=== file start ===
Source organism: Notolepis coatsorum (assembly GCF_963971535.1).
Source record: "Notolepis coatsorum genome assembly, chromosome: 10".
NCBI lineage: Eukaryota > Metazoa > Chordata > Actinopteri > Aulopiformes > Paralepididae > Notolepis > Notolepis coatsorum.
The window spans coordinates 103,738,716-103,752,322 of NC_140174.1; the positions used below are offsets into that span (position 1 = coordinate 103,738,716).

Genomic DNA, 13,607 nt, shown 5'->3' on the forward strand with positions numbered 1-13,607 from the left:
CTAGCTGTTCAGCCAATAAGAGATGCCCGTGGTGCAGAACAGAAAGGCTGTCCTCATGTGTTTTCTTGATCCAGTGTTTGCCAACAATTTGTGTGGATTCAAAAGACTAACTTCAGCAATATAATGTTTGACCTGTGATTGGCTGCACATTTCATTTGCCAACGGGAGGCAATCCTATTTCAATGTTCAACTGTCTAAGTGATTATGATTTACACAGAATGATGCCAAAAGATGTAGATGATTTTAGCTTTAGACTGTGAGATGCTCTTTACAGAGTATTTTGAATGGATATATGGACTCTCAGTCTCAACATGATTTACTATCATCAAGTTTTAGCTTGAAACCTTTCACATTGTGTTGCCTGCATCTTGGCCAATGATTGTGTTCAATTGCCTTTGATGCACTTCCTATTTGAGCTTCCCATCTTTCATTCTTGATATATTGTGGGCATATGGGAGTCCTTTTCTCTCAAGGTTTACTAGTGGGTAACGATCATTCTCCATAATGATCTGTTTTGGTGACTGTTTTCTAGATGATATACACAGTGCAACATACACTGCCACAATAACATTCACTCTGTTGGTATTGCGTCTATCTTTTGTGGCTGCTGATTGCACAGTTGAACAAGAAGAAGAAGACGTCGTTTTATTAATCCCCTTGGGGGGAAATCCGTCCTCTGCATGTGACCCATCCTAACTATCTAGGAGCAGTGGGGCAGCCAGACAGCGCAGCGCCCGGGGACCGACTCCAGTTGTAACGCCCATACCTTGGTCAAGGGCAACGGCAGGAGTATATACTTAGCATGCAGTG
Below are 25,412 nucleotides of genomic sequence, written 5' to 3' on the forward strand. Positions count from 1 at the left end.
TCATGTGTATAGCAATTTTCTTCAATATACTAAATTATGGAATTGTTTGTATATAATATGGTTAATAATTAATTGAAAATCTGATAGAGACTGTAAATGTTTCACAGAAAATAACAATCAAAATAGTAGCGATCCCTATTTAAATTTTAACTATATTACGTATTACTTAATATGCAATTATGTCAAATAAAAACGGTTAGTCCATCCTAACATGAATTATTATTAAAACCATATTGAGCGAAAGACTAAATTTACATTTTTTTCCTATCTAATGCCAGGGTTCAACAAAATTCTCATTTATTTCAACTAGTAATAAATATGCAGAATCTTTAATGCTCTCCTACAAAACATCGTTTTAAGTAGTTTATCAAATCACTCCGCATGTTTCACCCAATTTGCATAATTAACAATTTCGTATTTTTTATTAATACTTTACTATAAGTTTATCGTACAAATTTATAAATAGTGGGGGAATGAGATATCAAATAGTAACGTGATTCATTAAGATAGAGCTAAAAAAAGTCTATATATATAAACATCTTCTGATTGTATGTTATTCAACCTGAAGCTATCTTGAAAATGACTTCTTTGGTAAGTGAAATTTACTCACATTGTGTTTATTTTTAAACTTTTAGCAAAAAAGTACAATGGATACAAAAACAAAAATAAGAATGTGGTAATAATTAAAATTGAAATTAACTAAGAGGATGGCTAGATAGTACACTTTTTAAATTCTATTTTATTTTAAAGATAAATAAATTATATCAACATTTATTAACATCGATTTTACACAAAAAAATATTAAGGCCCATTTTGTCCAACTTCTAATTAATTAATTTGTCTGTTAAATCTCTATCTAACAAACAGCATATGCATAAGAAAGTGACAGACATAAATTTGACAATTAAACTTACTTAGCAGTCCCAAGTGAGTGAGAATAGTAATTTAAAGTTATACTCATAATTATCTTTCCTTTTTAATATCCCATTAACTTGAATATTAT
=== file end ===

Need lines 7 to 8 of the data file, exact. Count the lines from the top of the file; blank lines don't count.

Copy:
Below are 25,412 nucleotides of genomic sequence, written 5' to 3' on the forward strand. Positions count from 1 at the left end.
TCATGTGTATAGCAATTTTCTTCAATATACTAAATTATGGAATTGTTTGTATATAATATGGTTAATAATTAATTGAAAATCTGATAGAGACTGTAAATGTTTCACAGAAAATAACAATCAAAATAGTAGCGATCCCTATTTAAATTTTAACTATATTACGTATTACTTAATATGCAATTATGTCAAATAAAAACGGTTAGTCCATCCTAACATGAATTATTATTAAAACCATATTGAGCGAAAGACTAAATTTACATTTTTTTCCTATCTAATGCCAGGGTTCAACAAAATTCTCATTTATTTCAACTAGTAATAAATATGCAGAATCTTTAATGCTCTCCTACAAAACATCGTTTTAAGTAGTTTATCAAATCACTCCGCATGTTTCACCCAATTTGCATAATTAACAATTTCGTATTTTTTATTAATACTTTACTATAAGTTTATCGTACAAATTTATAAATAGTGGGGGAATGAGATATCAAATAGTAACGTGATTCATTAAGATAGAGCTAAAAAAAGTCTATATATATAAACATCTTCTGATTGTATGTTATTCAACCTGAAGCTATCTTGAAAATGACTTCTTTGGTAAGTGAAATTTACTCACATTGTGTTTATTTTTAAACTTTTAGCAAAAAAGTACAATGGATACAAAAACAAAAATAAGAATGTGGTAATAATTAAAATTGAAATTAACTAAGAGGATGGCTAGATAGTACACTTTTTAAATTCTATTTTATTTTAAAGATAAATAAATTATATCAACATTTATTAACATCGATTTTACACAAAAAAATATTAAGGCCCATTTTGTCCAACTTCTAATTAATTAATTTGTCTGTTAAATCTCTATCTAACAAACAGCATATGCATAAGAAAGTGACAGACATAAATTTGACAATTAAACTTACTTAGCAGTCCCAAGTGAGTGAGAATAGTAATTTAAAGTTATACTCATAATTATCTTTCCTTTTTAATATCCCATTAACTTGAATATTAT